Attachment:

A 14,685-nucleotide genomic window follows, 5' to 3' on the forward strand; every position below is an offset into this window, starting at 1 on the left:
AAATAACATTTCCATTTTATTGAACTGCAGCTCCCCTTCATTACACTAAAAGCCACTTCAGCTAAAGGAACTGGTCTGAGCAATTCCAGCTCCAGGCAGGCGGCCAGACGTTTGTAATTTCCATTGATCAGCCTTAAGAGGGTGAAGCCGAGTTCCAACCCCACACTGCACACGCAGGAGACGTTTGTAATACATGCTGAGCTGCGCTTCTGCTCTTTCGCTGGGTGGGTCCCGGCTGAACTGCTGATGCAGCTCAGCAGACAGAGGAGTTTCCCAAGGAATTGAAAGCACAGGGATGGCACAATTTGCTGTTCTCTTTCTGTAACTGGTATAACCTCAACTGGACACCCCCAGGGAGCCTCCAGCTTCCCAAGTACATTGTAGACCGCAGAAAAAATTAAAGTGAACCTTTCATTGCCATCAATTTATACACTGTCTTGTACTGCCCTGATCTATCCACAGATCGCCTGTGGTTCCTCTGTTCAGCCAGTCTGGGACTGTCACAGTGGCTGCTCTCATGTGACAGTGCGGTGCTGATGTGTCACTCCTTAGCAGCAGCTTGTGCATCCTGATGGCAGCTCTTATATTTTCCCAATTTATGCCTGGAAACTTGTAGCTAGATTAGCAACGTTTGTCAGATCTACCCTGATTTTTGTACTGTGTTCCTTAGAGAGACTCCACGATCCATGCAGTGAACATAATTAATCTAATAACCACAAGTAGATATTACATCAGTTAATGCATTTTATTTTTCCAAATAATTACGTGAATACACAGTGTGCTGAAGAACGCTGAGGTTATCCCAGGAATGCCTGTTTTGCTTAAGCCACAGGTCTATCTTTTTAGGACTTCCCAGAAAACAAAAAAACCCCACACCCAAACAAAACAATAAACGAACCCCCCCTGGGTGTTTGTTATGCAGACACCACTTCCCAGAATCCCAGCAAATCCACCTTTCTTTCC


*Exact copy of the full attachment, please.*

A 14,685-nucleotide genomic window follows, 5' to 3' on the forward strand; every position below is an offset into this window, starting at 1 on the left:
AAATAACATTTCCATTTTATTGAACTGCAGCTCCCCTTCATTACACTAAAAGCCACTTCAGCTAAAGGAACTGGTCTGAGCAATTCCAGCTCCAGGCAGGCGGCCAGACGTTTGTAATTTCCATTGATCAGCCTTAAGAGGGTGAAGCCGAGTTCCAACCCCACACTGCACACGCAGGAGACGTTTGTAATACATGCTGAGCTGCGCTTCTGCTCTTTCGCTGGGTGGGTCCCGGCTGAACTGCTGATGCAGCTCAGCAGACAGAGGAGTTTCCCAAGGAATTGAAAGCACAGGGATGGCACAATTTGCTGTTCTCTTTCTGTAACTGGTATAACCTCAACTGGACACCCCCAGGGAGCCTCCAGCTTCCCAAGTACATTGTAGACCGCAGAAAAAATTAAAGTGAACCTTTCATTGCCATCAATTTATACACTGTCTTGTACTGCCCTGATCTATCCACAGATCGCCTGTGGTTCCTCTGTTCAGCCAGTCTGGGACTGTCACAGTGGCTGCTCTCATGTGACAGTGCGGTGCTGATGTGTCACTCCTTAGCAGCAGCTTGTGCATCCTGATGGCAGCTCTTATATTTTCCCAATTTATGCCTGGAAACTTGTAGCTAGATTAGCAACGTTTGTCAGATCTACCCTGATTTTTGTACTGTGTTCCTTAGAGAGACTCCACGATCCATGCAGTGAACATAATTAATCTAATAACCACAAGTAGATATTACATCAGTTAATGCATTTTATTTTTCCAAATAATTACGTGAATACACAGTGTGCTGAAGAACGCTGAGGTTATCCCAGGAATGCCTGTTTTGCTTAAGCCACAGGTCTATCTTTTTAGGACTTCCCAGAAAACAAAAAAACCCCACACCCAAACAAAACAATAAACGAACCCCCCCTGGGTGTTTGTTATGCAGACACCACTTCCCAGAATCCCAGCAAATCCACCTTTCTTTCC